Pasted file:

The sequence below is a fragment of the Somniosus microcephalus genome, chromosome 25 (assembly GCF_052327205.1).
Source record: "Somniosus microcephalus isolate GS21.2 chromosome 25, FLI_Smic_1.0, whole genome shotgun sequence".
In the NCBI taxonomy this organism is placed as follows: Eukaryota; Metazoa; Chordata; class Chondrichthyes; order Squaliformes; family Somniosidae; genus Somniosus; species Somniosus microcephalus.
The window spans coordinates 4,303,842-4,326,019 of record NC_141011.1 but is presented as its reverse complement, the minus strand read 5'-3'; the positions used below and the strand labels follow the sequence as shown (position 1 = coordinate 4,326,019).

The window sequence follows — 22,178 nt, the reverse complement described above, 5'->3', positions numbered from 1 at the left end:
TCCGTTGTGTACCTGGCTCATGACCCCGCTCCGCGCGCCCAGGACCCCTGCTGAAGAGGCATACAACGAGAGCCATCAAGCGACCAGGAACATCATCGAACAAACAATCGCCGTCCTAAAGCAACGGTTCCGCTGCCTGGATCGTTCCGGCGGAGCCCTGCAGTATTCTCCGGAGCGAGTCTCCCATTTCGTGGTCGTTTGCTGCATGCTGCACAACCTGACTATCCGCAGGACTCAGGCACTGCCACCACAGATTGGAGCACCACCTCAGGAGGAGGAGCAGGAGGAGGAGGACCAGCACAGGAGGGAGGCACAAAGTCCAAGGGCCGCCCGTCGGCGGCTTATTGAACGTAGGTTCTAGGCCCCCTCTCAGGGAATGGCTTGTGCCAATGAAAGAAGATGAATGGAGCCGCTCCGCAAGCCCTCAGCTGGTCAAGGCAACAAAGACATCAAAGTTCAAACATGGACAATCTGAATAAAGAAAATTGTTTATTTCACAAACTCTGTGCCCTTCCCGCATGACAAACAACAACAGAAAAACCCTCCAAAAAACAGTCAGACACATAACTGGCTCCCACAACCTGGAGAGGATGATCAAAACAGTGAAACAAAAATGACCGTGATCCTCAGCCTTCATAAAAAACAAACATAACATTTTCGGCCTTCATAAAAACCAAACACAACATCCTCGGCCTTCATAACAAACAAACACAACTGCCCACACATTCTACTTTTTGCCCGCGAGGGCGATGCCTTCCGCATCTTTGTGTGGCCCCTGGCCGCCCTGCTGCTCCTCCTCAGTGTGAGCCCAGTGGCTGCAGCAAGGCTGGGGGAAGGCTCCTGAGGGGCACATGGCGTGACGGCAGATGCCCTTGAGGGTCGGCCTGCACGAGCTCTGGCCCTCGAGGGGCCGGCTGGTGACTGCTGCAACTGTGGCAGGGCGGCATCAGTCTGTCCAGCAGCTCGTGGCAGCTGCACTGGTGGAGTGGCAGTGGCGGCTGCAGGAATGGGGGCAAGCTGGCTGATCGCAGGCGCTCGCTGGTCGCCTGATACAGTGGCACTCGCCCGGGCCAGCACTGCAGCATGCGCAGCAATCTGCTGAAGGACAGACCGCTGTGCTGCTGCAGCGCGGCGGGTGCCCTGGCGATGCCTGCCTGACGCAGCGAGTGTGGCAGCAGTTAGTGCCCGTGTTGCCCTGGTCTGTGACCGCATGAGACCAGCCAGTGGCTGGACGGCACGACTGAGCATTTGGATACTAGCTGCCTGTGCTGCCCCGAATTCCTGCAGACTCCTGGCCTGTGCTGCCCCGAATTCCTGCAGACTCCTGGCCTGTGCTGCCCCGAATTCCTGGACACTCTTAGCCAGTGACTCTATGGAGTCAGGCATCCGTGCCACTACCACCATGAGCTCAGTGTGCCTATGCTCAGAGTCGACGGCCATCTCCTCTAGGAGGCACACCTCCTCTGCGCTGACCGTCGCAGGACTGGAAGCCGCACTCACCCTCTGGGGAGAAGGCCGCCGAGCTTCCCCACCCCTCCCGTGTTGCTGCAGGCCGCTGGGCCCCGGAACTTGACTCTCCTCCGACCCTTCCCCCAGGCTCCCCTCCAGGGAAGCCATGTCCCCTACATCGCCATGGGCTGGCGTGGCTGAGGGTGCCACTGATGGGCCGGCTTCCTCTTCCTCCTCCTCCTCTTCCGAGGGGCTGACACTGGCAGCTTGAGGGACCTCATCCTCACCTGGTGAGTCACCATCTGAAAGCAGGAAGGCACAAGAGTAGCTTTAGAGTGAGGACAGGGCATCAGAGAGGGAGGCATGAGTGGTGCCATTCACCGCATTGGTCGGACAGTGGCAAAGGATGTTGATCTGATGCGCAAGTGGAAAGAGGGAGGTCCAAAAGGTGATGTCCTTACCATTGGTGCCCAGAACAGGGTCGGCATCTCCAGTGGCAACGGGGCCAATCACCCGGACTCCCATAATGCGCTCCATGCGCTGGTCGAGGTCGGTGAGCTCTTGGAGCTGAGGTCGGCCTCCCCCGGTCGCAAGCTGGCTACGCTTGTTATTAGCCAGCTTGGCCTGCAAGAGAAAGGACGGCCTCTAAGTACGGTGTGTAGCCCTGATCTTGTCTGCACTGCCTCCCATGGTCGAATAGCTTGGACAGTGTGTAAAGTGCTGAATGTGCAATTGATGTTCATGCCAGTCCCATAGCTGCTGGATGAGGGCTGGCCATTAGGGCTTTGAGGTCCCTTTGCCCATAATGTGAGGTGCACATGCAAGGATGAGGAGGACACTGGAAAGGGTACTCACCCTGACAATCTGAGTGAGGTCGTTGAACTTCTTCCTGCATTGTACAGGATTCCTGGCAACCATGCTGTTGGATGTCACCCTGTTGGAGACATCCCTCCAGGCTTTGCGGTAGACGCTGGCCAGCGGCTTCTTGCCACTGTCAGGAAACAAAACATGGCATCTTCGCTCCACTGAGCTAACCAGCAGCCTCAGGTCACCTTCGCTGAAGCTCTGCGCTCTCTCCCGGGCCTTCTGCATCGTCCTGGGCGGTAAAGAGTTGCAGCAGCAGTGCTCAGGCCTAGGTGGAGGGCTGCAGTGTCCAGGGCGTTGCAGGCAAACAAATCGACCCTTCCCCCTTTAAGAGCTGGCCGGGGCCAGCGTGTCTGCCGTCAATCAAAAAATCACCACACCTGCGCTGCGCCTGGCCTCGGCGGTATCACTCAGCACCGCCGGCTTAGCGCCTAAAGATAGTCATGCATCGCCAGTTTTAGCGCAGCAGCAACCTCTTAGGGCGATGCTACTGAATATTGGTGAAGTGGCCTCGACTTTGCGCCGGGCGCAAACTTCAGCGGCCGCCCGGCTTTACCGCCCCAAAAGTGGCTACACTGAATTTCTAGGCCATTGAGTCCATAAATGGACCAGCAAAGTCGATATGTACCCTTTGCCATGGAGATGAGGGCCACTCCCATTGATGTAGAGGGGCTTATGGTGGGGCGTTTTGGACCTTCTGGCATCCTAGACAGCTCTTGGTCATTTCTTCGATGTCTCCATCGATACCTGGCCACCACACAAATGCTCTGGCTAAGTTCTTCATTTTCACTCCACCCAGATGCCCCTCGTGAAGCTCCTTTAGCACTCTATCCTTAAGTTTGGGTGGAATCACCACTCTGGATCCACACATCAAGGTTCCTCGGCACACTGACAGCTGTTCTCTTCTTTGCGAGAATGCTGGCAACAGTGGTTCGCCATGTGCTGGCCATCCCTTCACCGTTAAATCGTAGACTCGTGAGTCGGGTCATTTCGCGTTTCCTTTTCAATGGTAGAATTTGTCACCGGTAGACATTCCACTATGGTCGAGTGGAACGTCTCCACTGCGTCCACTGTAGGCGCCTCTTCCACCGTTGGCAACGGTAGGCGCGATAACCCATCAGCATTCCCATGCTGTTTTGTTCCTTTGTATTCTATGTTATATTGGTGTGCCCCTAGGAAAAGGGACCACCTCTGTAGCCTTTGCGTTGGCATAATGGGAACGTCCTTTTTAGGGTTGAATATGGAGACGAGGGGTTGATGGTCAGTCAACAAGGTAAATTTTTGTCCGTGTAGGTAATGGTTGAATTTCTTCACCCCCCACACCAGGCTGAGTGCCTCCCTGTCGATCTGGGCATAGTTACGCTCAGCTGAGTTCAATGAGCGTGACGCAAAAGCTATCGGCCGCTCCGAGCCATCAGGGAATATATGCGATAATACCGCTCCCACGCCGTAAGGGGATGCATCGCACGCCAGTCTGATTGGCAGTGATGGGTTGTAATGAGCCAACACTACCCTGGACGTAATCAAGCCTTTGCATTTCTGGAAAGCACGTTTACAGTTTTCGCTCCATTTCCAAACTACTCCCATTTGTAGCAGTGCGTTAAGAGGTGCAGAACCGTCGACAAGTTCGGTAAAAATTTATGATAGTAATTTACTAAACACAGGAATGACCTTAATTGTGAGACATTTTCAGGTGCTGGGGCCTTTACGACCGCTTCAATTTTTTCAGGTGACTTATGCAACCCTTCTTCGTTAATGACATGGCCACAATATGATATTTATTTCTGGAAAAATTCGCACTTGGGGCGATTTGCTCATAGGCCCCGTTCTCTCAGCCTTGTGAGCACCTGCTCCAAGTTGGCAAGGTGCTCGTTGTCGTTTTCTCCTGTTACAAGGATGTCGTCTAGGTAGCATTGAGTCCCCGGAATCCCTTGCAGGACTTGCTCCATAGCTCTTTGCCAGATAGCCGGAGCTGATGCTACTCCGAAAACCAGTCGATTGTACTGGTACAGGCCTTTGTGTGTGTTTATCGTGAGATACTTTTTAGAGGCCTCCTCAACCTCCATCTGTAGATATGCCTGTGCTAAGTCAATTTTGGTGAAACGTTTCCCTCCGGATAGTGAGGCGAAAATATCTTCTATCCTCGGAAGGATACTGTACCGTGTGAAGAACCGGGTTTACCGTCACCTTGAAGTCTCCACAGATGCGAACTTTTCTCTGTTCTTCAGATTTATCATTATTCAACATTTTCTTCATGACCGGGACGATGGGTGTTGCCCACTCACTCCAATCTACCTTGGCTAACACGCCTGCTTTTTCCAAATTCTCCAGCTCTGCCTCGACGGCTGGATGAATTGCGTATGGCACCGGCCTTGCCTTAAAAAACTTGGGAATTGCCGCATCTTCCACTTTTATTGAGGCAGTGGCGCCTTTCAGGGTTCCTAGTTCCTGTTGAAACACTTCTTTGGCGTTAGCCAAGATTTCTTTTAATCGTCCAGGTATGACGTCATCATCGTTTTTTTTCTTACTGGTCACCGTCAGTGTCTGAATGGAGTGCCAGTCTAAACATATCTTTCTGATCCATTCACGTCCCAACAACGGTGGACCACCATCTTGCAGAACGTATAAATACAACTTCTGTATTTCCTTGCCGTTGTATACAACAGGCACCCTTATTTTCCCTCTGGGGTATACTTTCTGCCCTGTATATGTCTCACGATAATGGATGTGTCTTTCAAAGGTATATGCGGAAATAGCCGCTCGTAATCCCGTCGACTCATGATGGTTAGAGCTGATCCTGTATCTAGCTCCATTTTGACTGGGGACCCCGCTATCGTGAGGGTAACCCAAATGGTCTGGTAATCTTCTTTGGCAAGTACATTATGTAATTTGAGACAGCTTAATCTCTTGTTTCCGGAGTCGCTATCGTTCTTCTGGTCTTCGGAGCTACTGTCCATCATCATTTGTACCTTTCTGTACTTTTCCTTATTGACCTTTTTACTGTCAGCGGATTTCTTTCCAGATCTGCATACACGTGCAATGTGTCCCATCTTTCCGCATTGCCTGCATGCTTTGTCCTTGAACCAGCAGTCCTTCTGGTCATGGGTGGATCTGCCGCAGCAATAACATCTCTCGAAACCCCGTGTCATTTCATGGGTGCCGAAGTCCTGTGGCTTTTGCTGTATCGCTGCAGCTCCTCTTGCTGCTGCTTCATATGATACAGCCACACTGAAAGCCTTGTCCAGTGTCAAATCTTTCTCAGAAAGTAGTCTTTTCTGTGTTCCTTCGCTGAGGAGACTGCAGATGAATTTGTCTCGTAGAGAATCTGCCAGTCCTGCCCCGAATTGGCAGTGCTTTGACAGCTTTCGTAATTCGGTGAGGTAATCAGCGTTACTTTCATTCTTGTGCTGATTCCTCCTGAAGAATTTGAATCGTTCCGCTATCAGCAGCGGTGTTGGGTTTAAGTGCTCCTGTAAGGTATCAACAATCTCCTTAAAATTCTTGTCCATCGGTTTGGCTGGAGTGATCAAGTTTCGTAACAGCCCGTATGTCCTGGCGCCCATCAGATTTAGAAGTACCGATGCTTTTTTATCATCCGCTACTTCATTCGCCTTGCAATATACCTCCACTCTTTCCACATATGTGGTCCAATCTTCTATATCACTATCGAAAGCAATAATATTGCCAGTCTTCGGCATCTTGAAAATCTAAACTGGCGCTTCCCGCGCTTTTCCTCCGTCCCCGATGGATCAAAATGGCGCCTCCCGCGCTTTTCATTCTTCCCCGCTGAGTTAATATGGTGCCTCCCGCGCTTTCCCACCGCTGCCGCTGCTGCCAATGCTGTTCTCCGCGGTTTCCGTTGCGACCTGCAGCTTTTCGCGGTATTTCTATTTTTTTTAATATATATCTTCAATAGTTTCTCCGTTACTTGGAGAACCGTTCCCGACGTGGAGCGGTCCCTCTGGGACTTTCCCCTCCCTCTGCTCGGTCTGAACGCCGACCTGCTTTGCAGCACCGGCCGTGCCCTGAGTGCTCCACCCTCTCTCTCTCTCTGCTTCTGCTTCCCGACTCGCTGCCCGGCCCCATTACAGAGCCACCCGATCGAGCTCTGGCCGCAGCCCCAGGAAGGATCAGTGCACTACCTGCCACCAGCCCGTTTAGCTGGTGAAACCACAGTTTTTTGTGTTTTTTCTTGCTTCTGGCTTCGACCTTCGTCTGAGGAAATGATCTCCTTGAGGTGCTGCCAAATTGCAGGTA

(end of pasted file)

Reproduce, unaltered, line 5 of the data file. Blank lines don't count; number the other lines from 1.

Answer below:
The window sequence follows — 22,178 nt, the reverse complement described above, 5'->3', positions numbered from 1 at the left end: